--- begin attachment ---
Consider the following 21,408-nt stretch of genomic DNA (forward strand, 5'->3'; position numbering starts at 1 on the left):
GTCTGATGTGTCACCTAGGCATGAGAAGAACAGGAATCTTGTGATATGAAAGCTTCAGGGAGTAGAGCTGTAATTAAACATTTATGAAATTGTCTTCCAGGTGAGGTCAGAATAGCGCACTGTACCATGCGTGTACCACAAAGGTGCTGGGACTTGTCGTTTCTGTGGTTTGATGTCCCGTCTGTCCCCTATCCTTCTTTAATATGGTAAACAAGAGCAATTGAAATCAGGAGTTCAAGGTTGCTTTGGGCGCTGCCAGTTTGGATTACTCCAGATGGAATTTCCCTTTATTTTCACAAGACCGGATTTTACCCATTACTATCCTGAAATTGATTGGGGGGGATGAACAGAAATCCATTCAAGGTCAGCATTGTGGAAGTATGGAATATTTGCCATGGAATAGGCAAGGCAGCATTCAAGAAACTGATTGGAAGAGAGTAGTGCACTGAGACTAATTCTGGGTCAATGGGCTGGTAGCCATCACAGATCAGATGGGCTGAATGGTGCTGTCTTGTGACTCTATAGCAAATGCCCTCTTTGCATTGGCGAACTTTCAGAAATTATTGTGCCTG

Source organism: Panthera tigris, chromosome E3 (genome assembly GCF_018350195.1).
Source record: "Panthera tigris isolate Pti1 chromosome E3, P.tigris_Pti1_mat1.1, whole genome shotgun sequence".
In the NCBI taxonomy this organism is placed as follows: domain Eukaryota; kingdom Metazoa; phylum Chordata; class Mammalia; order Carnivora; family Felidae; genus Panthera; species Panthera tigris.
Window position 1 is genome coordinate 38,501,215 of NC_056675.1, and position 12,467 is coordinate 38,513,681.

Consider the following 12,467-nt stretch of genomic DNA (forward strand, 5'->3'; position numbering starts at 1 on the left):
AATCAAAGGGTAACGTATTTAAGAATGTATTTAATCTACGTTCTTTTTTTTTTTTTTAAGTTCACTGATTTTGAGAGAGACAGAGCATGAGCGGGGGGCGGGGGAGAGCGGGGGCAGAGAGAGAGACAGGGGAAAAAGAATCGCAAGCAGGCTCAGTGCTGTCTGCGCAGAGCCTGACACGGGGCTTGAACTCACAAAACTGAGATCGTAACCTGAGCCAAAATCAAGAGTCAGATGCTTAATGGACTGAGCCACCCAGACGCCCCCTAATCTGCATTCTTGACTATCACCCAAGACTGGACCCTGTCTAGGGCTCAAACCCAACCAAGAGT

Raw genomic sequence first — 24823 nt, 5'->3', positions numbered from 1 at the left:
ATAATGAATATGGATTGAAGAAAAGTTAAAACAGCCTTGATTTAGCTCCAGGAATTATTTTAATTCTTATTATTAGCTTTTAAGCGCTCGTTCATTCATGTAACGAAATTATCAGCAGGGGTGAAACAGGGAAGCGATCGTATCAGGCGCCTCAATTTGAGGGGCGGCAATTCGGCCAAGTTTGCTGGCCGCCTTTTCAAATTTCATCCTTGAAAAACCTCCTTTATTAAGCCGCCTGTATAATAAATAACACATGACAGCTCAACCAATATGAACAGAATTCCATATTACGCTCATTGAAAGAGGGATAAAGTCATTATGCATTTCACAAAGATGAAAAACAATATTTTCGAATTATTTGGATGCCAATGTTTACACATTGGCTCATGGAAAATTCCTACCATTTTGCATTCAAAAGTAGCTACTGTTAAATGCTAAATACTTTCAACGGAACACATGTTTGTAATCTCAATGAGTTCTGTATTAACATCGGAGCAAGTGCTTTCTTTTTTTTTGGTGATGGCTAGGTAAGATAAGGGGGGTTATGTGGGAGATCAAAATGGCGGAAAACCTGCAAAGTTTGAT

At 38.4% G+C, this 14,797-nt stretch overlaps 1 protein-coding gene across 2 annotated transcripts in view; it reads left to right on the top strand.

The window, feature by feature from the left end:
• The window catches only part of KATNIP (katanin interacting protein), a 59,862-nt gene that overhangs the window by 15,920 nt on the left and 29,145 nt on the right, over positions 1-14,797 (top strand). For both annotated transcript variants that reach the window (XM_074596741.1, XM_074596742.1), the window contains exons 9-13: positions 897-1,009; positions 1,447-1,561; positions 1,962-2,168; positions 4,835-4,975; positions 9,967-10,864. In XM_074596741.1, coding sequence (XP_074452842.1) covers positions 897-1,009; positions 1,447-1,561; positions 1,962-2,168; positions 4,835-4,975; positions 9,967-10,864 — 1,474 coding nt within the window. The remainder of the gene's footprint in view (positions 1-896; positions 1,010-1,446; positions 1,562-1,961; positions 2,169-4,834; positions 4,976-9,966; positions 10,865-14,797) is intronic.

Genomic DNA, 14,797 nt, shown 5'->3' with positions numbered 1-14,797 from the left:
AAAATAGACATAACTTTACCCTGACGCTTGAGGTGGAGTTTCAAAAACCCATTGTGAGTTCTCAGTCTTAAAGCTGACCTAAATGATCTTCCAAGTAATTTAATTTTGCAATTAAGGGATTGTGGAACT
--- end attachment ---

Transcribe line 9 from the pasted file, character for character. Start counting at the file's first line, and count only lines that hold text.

Raw genomic sequence first — 24823 nt, 5'->3', positions numbered from 1 at the left: